On November 19th, Junior Party the University of California, Berkeley; the University of Vienna; and Emmanuelle Charpentier (collectively, "CVC") filed its Substantive Preliminary Motion No. 3 in Interference No. 106,132 (which names Sigma-Aldrich as Senior Party), asking the Patent Trial and Appeal Board to substitute the Count of the interference pursuant to 37 C.F.R. §§ 41.121(a)(1)(iii) and 41.208(a)(1). On February 18th, Senior Party Sigma-Aldrich filed its Opposition, and on April 7th CVC filed its Reply.
The basis for CVC's motion was to change the Count to be limited to so-called "single (RNA) molecule guide RNA (sgRNA) species." CVC argued that substituting this Count is more symmetrical with CVC's portion of the Count and "avoids inconsistency" with the Counts in related interferences (see "CRISPR Battle Joined Again"; "The CRISPR Chronicles: Enter ToolGen"; and "Sigma-Aldrich Joins the CRISPR Interference Fray").
Sigma-Aldrich responded in its Opposition that, contrary to any nebulous (and "self-serving") "inconsistency," what CVC is actually trying to accomplish is to prevent Sigma-Aldrich from asserting its "best proofs" in the interference. Sigma-Aldrich contended it is the only party in any of the pending interferences -- CVC, ToolGen, and Broad -- having proofs of reducing to practice CRISPR in eukaryotic cells having both single-molecule RNA (sgRNA) and dual-molecule ("dgRNA") RNA species. CVC's proposed motion on its face and according to its arguments in its Motion No. 3 would change the Count to exclude dual-molecule RNA-comprising eukaryotic CRISPR. Sigma-Aldrich argues that any concerns CVC asserted regarding "inconsistency" and "the public interest" would be served by the Board granting its own Motion No. 1 (while characterizing CVC's concerns in this regard as being "á la Chicken Little's dire predictions, . . . highly remote and purely speculative at best"). Also raising questions about CVC's "ulterior motives," Sigma-Aldrich contended that CVC's proposed Count would "not enable CVC to better make out CVC's priority case, but instead [would] hamstring Sigma from making out Sigma's priority case" which "is not a legitimate basis to seek to change the count." And CVC had not carried its burden in making a showing that they are entitled to the relief sought, Sigma-Aldrich argued, because they have failed to assert the conventional basis for such a motion -- that it would enable CVC to proffer its best proofs in the interference but rather is a "strategic maneuver to try to prejudice Sigma's ability to proffer its proofs of invention." Sigma-Aldrich also argued that CVC's Motion No. 3 would be moot should the Board grant Sigma-Aldrich's own motion (No. 1) to change the Count.
In its Reply, CVC argues that the Count "should reflect the common invention defining multiple pending, related interferences -- single-guide CRISPR-Cas9 systems useful in eukaryotic cells." CVC identifies Sigma-Aldrich's portion of the McKelvey Count in this interference as an outlier amongst the CVC portion of the Count (and the Counts in interference with Broad and ToolGen) because it is "not aligned with CVC's half or any other parties' halves." CVC cites the Board's decision to challenge Sigma-Aldrich's arguments that its disclosure of dgRNA CRISPR species mandates a generic-guide Count, based on the Board's decision in the '115 Interference, citing Regents of the University of California v. The Broad Institute, Int. No. 106,115 Paper 877 (Decision on Motions) at 39:22-40:8 (P.T.A.B. Sept. 10, 2020). Following Board rules setting out the proper structure of Reply brief in an interference (§ 41.122 and S.O. ¶122.3.2), CVC sets out it responses and rebuttals of each of Sigma-Aldrich's arguments in its Opposition. For example, to Sigma-Aldrich's argument that CVC's Motion No. 3 will be mooted if the Board grants Sigma-Aldrich's Motion No. 1 to change the Count, CVC argues that the subject of Sigma-Aldrich's Motion No. 1 is different (being directed to "whether or not the scope of the interference is limited to cleavage plus donor integration") than the question here regarding limiting the Count to sgRNA CRISPR embodiments.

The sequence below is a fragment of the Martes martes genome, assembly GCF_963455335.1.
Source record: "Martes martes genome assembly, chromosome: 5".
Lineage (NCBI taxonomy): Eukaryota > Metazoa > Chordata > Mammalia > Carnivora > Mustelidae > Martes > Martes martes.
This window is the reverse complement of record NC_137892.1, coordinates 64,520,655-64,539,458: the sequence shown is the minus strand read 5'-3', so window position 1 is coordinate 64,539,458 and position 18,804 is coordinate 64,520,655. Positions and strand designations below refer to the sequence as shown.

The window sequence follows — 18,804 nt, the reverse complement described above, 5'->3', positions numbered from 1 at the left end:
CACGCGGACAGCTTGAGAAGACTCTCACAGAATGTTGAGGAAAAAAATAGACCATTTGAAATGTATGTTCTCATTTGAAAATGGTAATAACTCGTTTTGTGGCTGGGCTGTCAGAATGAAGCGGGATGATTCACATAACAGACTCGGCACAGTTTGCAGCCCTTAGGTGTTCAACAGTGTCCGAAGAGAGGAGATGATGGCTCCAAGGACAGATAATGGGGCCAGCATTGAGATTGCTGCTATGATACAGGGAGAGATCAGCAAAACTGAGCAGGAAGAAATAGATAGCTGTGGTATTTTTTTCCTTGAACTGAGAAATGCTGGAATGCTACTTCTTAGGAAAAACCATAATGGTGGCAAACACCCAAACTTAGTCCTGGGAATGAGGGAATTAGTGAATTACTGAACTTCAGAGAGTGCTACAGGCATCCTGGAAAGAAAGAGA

CVC also argues that whether to change the scope of the Count in this interference to be consistent with the Counts in related interferences is within the Board's sound discretion, citing Hitzeman v. Rutter, 243 F.3d 1345, 1359 (Fed. Cir. 2001), generally for the principle and In re Vivint, Inc., 14 F.4th 1342, 1351 (Fed. Cir. 2021), specifically in support of this argument. In this regard, CVC also refutes Sigma-Aldrich's claim that it is the only party in these interferences to assert dgRNA CRISPR species, reminding the Board that Broad asserted similar "best proof" arguments in motions in the '115 interference (which the Board denied; see "PTAB Denies Broad Motion No. 2 to Substitute the Interference Count"). And CVC argues that granting its Motion No. 3 is consistent with fairness and would "limit the inherent prejudice to CVC that results from arbitrarily giving Sigma special treatment" in an interference that "Sigma requested." CVC also argues that Sigma-Aldrich has not established that its "best proofs" are outside the scope of the CVC's proposed substitute Count, and that "substituting the Count will streamline the issues in the Interference," inter alia, by not "impact[ing]the designation of claims, priority benefit, or patentability over the [prior] art."
For all these reasons CVC asks the Board to grant its Motion No 3.